But, weirdly, Dumbledore throws out the random tidbit of information that apparently the prophecy could have potentially applied to one other wizard. But Dumbledore dismisses this as quickly as he brings it up, because Harry has the mark, Harry defeated Voldemort once, and Harry still has the drive and the purity of heart to struggle and strive to rid the world of the dark wizard. And the irony of it according to Dumbledore, is that of the two wizards the prophecy would have applied to, it was Voldemort's decision to fear Harry and seek out Harry that caused him to pick up the mantle, whereas inaction from Voldemort would have caused the prophecy to die out. Dumbledore tells us, that Voldemort made the prophecy true and true only of Harry by trying to kill Harry as a baby.
The other wizard the prophecy could have applied to is of course Neville Longbottom.
Neville is constantly described as clumsy, bumbling, and forgetful. He flounders around school, barely passes any subject but herbology, gets in to all kinds of embarrassing situations, and for the first couple of books exists basically as comic relief. We find out through the series that his parents were famous and powerful Aurors who were tortured to insanity by Death Eaters. Neville has since been raised by his grandmother, who is a fiery witch constantly ashamed of her son's apparent lack of achievement. Mrs. Longbottom wants her grandson to be the courageous soldier against the dark arts that her son was, sometimes implying a desire to disown him. When the audience learns this in Order of the Phoenix, is also when Neville's character-arc begins, leading him to eventually become the leader of the Hogwarts' resistance group.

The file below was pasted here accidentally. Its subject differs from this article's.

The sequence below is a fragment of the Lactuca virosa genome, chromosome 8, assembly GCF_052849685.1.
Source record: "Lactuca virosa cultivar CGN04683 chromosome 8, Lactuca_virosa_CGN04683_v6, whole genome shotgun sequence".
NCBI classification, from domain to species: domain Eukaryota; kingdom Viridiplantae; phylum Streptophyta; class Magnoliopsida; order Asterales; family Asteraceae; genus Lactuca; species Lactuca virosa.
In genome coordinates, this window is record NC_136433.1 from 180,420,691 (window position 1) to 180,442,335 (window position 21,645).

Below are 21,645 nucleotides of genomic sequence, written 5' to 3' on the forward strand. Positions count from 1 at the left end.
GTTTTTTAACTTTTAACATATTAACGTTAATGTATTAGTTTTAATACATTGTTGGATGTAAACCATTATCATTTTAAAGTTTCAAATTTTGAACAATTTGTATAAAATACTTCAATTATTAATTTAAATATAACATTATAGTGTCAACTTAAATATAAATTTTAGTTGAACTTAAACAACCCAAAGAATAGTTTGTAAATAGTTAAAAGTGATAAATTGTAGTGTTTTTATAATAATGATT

Neville's character arc shows him becoming more and more adept and powerful, and climaxes in the final battle scene where, brought before Voldemort to be made a public mockery, Neville defies the charms, pulls the enchanted sword of Godric Gryffindor out of the Sorting Hat, and in a single deft maneuver slays the last vessel of Voldemort's soul, rendering the dark lord once more mortal.
And it is in that very scene that I think Rowling dropped the ball.
Here is how I think it should have ended:
Harry gets carried by Hagrid to Hogwarts, everyone comes out, Neville refuses to submit, etc., pretty much what is written. We're following Harry, who has just willingly gone to be killed by Voldemort to complete his role as Chosen One, alive and feigning death, waiting until Voldemort's snake is in range before killing it and him.